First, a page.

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Vigilantism now attracts not less than 10 years in jail – National Peace Council cautions

Aciting Executive Secretary for National Peace Council, George Amoh

The Acting Executive Secretary for the National Peace Council, George Amoh is calling on all political parties especially NPP and NDC to educate their members on the Act that prohibits activities of vigilantism in Ghana.

“Now it should be known that activities of vigilantism or criminal activities which hitherto were known to be misdemeanors are now felonies, which means that the penalty is now heavier. Formerly you may attract a maximum of three years or so for committing these crimes. Now you attract not less than ten years,” Mr. Amoh stressed.

To get the vigilante menace addressed, he emphasized that “it places a heavy responsibility on all of us to educate and sensitize our people so that they avoid this vigilante activities and channel their energies to productive opportunities that can bring them happiness in this.”

Mr. Amoh was speaking at a forum organized by NORSAAC in collaboration with the National Peace Council to sensitize Civil Society Organizations, Government Agencies, Religious Leaders and Youth Groups on the implications of the vigilante and related offense Act, on the road map and the code of conducts.

“We believe that if we are able to sensitize ourselves very well, then we can also carry the message onto our friends, our rank and file, so that they will avoid the activities that will lead to the consequences and the punishments prescribed in the Act,” he stressed.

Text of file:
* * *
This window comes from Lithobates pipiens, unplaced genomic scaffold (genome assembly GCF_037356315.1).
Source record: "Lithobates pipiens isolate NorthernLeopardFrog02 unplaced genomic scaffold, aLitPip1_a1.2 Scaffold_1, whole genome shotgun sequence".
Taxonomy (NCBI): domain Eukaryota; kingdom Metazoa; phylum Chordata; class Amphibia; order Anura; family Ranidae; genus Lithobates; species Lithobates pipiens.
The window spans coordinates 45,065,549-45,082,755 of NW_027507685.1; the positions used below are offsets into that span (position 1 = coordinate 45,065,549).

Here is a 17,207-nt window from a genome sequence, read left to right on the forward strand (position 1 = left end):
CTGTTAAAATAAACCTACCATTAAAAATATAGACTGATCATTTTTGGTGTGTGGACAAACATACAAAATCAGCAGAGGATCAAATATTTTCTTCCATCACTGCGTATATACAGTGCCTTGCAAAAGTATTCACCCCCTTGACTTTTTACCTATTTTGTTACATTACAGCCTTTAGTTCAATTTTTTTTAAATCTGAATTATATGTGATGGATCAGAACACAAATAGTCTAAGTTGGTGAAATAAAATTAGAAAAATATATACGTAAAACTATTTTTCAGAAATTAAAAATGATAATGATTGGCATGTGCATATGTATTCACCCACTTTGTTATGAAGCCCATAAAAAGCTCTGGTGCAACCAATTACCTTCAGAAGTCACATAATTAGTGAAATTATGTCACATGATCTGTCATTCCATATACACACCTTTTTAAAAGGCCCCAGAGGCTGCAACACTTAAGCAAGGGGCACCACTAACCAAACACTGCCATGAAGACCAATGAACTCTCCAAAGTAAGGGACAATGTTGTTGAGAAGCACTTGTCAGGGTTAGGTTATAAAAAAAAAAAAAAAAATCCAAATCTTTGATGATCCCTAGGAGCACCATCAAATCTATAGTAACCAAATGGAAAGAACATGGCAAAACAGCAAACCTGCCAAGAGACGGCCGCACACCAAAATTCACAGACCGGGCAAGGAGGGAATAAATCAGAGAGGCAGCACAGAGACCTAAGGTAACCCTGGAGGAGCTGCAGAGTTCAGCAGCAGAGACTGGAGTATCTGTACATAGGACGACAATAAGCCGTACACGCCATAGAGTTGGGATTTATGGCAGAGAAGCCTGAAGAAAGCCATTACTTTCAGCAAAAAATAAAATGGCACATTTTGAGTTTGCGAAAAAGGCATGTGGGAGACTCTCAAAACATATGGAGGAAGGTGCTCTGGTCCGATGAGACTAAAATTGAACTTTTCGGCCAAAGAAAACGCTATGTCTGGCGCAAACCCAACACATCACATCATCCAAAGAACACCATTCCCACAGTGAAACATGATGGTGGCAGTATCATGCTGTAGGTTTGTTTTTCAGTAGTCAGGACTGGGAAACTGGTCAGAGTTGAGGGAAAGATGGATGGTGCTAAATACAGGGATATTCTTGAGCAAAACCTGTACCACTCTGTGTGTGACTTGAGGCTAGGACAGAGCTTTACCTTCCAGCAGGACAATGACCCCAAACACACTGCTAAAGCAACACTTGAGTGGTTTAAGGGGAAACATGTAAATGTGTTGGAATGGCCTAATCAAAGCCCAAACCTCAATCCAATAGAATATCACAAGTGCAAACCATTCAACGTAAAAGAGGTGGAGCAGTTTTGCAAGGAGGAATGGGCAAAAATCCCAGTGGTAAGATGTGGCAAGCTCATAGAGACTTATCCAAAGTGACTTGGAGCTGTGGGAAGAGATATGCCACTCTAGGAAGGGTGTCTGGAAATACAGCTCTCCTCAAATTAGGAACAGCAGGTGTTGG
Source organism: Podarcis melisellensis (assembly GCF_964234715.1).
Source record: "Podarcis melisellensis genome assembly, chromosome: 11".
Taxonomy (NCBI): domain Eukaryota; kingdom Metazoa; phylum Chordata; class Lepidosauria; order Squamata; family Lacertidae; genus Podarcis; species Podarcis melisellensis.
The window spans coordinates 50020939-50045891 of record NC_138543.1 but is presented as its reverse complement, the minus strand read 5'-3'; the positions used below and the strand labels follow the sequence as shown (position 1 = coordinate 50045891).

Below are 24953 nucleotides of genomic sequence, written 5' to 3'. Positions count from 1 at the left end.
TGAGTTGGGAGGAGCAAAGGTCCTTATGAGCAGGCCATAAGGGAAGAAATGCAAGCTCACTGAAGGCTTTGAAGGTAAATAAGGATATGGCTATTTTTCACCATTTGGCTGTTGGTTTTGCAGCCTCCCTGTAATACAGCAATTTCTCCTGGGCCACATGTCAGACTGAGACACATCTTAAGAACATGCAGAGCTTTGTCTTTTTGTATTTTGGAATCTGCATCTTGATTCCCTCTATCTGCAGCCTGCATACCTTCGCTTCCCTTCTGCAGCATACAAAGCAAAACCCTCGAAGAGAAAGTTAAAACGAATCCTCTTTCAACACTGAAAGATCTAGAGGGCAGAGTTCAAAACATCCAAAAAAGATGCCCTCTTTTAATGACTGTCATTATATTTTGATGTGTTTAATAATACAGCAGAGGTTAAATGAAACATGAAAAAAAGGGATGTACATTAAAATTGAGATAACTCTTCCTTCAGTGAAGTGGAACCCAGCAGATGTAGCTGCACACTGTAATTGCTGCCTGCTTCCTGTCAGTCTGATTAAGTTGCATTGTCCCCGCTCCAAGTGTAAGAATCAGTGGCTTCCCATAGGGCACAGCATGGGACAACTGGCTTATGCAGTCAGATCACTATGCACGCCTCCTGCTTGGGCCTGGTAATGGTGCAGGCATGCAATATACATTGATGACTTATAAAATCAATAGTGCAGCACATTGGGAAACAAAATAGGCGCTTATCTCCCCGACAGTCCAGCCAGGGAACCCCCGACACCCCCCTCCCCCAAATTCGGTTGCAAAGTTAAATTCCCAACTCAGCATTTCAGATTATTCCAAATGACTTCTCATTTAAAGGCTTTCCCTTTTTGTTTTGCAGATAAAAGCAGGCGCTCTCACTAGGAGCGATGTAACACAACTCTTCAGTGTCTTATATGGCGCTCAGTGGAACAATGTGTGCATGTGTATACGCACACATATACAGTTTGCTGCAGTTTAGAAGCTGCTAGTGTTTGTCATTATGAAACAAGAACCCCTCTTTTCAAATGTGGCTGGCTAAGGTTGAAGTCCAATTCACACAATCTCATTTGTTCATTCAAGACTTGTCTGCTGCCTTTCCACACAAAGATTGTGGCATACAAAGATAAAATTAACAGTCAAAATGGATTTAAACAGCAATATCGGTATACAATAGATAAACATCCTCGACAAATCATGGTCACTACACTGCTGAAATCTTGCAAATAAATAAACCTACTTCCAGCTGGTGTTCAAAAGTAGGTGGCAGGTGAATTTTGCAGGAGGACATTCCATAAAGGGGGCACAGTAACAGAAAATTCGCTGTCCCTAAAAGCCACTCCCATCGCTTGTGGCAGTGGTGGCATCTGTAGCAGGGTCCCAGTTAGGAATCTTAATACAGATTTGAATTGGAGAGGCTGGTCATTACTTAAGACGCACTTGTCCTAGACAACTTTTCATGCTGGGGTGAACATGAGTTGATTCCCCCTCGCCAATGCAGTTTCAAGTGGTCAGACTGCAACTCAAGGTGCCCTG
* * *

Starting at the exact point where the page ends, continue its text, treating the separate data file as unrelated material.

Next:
Somewhere last year, the Peace Council facilitated a dialogue between the NDC and the NPP to produce a road map that seeks to address the vigilante malice from short to long term.

The dialogue also produced a code conduct that intends to guide the way politicians conduct themselves and punishments that will occur should they fail to go by the guide.

This was necessitated after the violence that erupted during the by-election at the Ayawaso West Wuogon demise of the sitting MP at the time.

Before the dialogue, Parliament of Ghana had passed the Vigilantism and Related Offences Act, 2019 (Act 999) to end political vigilantism in the country.

It will be recalled that the NDC declined from signing on to the road map with the condition that all other stakeholders who participated in the dialogue be brought on board to sign before the party endorses the document.

However, Mr. Amoh revealed that out of the nine partners expected to sign the document, eight have already signed with the exception of one and that, the National Peace Council is far advanced in talks with the NDC to also sign on to the road map.

Source: Ghana/Tamale/ S. Shaharan

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